Students enjoy summer science camp in Florida Keys

Published 12:00 am Thursday, June 28, 2012

Sand on our toes, beautiful sunny weather, and snorkeling in the Florida Keys. What a way to start summer vacation.
However, this wasn’t an ordinary vacation, rather a summer science camp sponsored by Horizons Unlimited for middle school students of Rowan-Salisbury Schools.
As many students celebrated school being over and summer vacation beginning, 22 middle school students gathered at Horizons Unlimited at 5:30 a.m. to begin SCCUBA, Summer Conservation Camp and Underwater Biology Adventure. This camp took the middle school students and six RSS teachers to Key Largo, Fla., to engage in experiential learning activities that included snorkeling, kayaking and a ropes course to name a few.
Campers first engaged in a ropes course where they were challenged to push their personal comfort zones and work together to solve problems. After working together as a team to complete several low-ropes challenges, campers then tackled several high ropes elements that took them more than 35 feet in the air.
For Madison Hunter, a rising eighth-grader at Erwin Middle School, the ropes course was her favorite part of the trip.
“There are so many vibrant and cool colors of fish and coral,” said Shannon Mahaffey of Erwin Middle School about Florida Keys National Marine Sanctuary.
After learning to identify the 50 most common fish of the Florida Keys, campers snorkeled offshore at John Pennekamp State Park and took a chartered boat trip to the coral reefs of the Marine Sanctuary to snorkel and gather data.
Campers completed fish surveys as they explored the natural beauties of the coral reef. They also learned the importance of not touching any parts of the coral reef and the delicate nature of this ecosystem.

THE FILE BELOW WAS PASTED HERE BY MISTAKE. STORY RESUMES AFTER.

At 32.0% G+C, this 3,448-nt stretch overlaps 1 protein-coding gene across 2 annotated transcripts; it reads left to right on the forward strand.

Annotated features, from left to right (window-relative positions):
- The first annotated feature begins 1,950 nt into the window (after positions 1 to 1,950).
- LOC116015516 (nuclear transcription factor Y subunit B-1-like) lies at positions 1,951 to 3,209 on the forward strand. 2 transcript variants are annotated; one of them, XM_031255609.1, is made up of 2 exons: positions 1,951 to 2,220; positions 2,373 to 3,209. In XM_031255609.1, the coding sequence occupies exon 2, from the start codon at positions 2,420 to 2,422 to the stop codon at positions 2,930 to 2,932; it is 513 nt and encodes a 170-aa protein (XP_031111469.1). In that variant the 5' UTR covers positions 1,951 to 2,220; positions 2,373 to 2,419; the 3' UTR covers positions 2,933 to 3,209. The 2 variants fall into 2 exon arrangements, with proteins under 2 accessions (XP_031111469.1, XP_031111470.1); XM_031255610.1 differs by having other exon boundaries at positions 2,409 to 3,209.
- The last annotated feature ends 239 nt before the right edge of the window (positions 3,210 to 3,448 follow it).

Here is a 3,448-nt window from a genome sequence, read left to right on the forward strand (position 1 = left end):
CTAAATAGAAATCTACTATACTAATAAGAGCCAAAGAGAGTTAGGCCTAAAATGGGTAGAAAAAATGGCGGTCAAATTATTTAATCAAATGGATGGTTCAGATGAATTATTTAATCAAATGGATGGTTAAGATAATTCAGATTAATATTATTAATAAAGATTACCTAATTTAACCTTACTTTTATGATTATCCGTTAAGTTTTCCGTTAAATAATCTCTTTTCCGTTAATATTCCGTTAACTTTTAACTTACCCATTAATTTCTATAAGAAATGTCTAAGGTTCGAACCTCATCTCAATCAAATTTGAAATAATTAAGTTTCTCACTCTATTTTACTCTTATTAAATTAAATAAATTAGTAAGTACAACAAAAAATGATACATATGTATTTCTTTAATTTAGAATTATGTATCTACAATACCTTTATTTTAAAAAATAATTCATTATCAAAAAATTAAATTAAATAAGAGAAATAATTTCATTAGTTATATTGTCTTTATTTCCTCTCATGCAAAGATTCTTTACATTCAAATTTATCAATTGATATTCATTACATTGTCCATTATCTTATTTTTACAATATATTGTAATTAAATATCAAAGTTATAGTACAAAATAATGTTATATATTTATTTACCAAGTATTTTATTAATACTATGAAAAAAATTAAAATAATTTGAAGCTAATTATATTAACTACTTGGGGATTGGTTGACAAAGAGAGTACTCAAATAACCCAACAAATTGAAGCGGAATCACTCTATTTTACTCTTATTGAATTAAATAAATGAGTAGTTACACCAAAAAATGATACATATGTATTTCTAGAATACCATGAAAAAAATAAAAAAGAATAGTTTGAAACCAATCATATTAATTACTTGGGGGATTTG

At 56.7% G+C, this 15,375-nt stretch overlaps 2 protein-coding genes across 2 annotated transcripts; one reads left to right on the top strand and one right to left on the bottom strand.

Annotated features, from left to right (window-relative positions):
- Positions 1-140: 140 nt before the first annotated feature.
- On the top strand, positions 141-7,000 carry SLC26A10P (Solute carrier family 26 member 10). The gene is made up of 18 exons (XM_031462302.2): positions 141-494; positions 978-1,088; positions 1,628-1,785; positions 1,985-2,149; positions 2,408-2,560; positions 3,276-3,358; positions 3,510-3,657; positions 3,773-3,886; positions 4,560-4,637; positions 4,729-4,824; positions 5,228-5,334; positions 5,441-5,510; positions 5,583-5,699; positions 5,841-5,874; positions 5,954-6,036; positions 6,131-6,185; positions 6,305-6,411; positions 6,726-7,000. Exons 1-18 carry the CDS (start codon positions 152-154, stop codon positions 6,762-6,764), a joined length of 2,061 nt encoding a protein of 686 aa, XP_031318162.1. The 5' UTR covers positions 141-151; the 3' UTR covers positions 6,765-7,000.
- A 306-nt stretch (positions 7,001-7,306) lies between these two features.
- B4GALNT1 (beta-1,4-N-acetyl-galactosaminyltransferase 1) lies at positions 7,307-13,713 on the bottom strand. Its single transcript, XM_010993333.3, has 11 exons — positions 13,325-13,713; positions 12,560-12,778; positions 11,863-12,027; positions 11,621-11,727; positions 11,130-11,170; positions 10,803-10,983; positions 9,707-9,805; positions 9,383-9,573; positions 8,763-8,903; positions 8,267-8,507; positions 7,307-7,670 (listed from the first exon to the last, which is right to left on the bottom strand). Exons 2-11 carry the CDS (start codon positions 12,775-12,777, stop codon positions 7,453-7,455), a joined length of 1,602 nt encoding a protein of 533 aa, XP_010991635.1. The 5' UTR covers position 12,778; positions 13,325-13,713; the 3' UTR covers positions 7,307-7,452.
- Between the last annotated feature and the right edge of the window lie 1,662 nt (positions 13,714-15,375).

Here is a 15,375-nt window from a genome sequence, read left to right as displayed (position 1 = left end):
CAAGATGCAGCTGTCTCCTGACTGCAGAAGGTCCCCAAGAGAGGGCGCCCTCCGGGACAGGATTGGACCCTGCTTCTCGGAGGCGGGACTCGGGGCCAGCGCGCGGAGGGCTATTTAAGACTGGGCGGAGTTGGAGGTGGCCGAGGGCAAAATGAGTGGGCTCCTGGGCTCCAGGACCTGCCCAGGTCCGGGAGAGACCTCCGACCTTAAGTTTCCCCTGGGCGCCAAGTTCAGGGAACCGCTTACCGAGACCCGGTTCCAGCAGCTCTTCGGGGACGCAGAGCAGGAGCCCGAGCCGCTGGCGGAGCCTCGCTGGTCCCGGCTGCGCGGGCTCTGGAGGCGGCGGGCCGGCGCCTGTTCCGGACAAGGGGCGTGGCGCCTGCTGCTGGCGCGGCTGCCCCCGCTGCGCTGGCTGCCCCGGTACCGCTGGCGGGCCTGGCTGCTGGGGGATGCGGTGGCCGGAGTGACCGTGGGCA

“Snorkeling above the reef was my favorite part of this adventurous and fun trip,” Mahaffey said. “I’d love to go again.”
The campers can describe blue tangs, sergeant majors, queen angelfish and many other fish species from their exploration of their natural habitat.
Mangroves, a tree many campers had previously seen only in pictures, help protect the shorelines from damaging storms, winds, waves and floods. Campers in kayaks investigated the characteristic tangled root systems that help to prevent erosion and stabilize sediment.
They witnessed another important aspect of the mangrove stands, serving as a nursery for fish and invertebrates. Many campers were startled when they saw nurse sharks swim right under their kayaks, some even feeling their kayaks rock slightly as the sharks passed so closely.
Cassiopea jellyfish, sea horses, trumpetfish and brightly colored sponges were just a few of the many animals found in nets as campers completed a marine survey of the bay, just one of the curriculum challenges SCCUBA campers investigated.
When not engaged in excursions, campers were busy with the curriculum challenges set up by chaperones at base camp, The Pelican Hotel. Challenges also included water quality testing and designing water filtration systems.
A shrimp boat excursion was a fantastic closing activity for the trip as campers were able to observe rays, puffer fish, flounder, shrimp and many different species of fish that were caught in the trawl net.
SCCUBA participants were able to touch and feel the fish before releasing them back into the water, even baby shark and butterfly rays that were bigger than some of the campers. They were even treated to all you can eat shrimp while on board the Lady Jane.
Kendall Grumbles, a rising freshman at Rowan Early College, said the camp helped to affirm that she wanted to study marine biology later in life.
“The most memorable part of SCCUBA was seeing and learning about all the aquatic life, playing with the manatee, and holding a baby Hammerhead shark,” said Abby Blume, a rising eighth-grader at Corriher-Lipe. “I loved meeting new friends. This is a trip that I will remember forever.”
Cathy Mahaffey, Shannon Mahaffey’s mother, is a strong supporter of summer camps.
“My daughter has a lot of passion for science, especially animals, so this trip was the perfect opportunity for her to explore those things in a fun, enriching way,” she said. “I hope Horizons Unlimited offers more trips like this every summer.”
After looking for a manatee every day, campers were even lucky enough to spot one right before boarding the bus to head back to Salisbury.
This was the perfect ending to a camp that explored conservation and marine biology through experiential learning in a variety of eco-adventures.

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